Chris Knipp Writing: Movies, Politics, Art

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PostPosted: Fri Dec 17, 2010 7:31 pm 
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Love vs. tradition

Undertow (Contracorriente is the Spanish title) is a first feature by Peruvian Javier Fuentes-León, and it's a little gem, a diamond in the rough with handsome, but not pretty-pretty, images (the print looked slightly fuzzy, but that may have been bad projection.). Its protagonist, Miguel (Cristian Mercado) is a fisherman, whose wife Mariela (Tatiana Astengo) is about to have their baby. But he's having a secret affair with a young outsider, an artist from a well-off family, Santiago (Manolo Cardona), a painter who lives in a studio near the beach. Miguel loves his wife and is excited about his coming son (who will be named Miguelito). But he is in love with Santiago. It's a romance, and Santiago likes to give Miguel presents. How can they hide their passion in this tiny community, in whose tradition of ocean burials Miguel is an important participant? They can't, especially not when Santiago drowns. At this point Undertow becomes a ghost story. Santiago keeps appearing to Miguel in full-bodied form (though they no longer make love) but now that he's gone, and nobody else can see him, some young people enter his studio and see nude paintings of Miguel. Word gets around and the macho, if internally homophobic, Miguel is rejected by his buddies at the tavern and eventually by his wife, who by now has had Miguelito.

Undertow is simple, like a poem or a fable; but its overtones and implications may not be so simple. This is a gay film. Its story is one that a gay man who has been very much in love can relate to on many levels, including that of living on the down-low. The role of society and tradition is embodied in the community's special ritual of burial at sea. At first Santiago's body is lost, and since his spirit is not at rest this way, Miguel keeps diving in he local waters to look for it. He and Miguel both know that if the body is found and the ritual is performed, Santiago's spirit will be at rest. But Miguel will never see it again. Hence the conflict: perhaps neither man wants Santiago to be freed from his limbo.

The irony is that the situation is, in a way, perfect, at least for Miguel. He can keep on enjoying visits from his lover, and they can even walk down the street holding hands with people walking by. But it's a deception, a dishonesty. The other irony is that now that Miguel has lost his lover, circumstances force him at last to come to terms with it and confess this secret and forbidden love to his wife. In one way this film follows the unfortunate custom of Hollywood films about homosexuality that imply gay love is only okay if one of the lovers dies. But Fuentes-León and his fine cast provide a lovingly natural and beautiful depiction of all this. The film combines the supernatural and the everyday with a sure touch. At first, Santiago's post-mortem appearances to Miguel may seem almost comical. But the scenes between Mariela and Miguel and between Miguel and Santiago all have the same simple, graceful sensuality. On the outside everything is so right and smooth that reviews have justifiably called Undertow "perfect."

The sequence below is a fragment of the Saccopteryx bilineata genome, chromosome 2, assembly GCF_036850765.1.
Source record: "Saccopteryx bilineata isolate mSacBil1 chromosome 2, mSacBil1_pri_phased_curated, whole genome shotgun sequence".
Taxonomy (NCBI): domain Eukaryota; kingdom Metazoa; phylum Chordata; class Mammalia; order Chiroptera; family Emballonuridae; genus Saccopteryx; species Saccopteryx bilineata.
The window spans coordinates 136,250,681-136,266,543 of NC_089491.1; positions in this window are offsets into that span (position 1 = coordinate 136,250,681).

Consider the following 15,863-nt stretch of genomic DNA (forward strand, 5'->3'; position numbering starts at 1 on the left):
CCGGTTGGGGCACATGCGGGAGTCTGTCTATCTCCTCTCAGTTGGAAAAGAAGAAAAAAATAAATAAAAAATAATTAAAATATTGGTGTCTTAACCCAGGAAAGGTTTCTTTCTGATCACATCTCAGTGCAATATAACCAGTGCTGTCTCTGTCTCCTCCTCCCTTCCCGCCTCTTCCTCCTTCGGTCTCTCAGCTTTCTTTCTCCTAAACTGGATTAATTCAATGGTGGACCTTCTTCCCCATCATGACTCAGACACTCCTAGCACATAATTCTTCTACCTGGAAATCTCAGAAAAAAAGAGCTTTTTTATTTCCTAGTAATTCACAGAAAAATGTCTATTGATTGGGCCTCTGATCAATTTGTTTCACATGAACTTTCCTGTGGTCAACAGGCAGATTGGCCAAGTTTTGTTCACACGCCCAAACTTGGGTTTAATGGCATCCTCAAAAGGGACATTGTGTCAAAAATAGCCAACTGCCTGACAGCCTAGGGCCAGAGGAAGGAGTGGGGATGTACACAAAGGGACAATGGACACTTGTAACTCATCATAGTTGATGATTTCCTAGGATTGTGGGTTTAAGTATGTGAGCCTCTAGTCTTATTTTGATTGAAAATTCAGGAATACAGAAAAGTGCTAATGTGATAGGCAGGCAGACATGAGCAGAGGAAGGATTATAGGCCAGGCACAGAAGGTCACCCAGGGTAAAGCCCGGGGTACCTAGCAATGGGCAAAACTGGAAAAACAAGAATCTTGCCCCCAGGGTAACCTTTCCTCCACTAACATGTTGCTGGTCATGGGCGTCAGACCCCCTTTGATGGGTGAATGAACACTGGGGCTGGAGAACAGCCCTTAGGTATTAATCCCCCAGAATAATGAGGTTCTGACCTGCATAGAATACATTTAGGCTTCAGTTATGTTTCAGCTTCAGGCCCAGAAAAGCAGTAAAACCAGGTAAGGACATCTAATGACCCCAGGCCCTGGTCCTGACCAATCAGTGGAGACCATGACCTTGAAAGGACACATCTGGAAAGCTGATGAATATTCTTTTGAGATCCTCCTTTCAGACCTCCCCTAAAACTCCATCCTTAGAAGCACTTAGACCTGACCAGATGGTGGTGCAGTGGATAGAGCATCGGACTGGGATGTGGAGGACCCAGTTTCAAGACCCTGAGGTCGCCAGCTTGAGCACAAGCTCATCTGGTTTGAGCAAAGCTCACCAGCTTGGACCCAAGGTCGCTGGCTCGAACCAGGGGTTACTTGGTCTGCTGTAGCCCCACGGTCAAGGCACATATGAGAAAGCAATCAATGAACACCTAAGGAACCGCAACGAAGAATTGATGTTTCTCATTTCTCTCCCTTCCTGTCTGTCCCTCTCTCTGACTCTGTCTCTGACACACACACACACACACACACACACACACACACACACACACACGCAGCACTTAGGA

In reality neither Santiago's behavior nor the narrow constraints of the society he lives in is in any way "perfect," and the film's supernatural passages and eventual ritual solutions are satisfying only up to a point. What is clear, though, is that Fuentes-León is a talented young director who has handled his daring material with unusual deftness and good taste. The movie is unusual in its equally empathic depiction of fatherhood, childbirth, and both homosexual and heterosexual love. Down to earth, it yet weaves its own special magic spell. The ordeal and dilemma of Mariela is as sympathetically seen as Miguel's and with Santiago's discomfort with Miguel's secrecy. Somehow the simple, macho sensuality (though Santiago more than once challenges Miguel's machismo) is almost Hemingwayesque, so it's not surprising to learn that the town where this was shot, Cabo Blanco, was also where Papa once landed a 700-pound marlin.

Contracorriente is Peru's entry for the Oscar Best Foreign Film competition. It was shown early in the year at Sundance (where it won the World Cinema Audience Award), and in multiple film festivals, and in limited US release in November and December 2010 (San Francisco, New York, LA), where it has received many raves.

©Chris Knipp. Blog:

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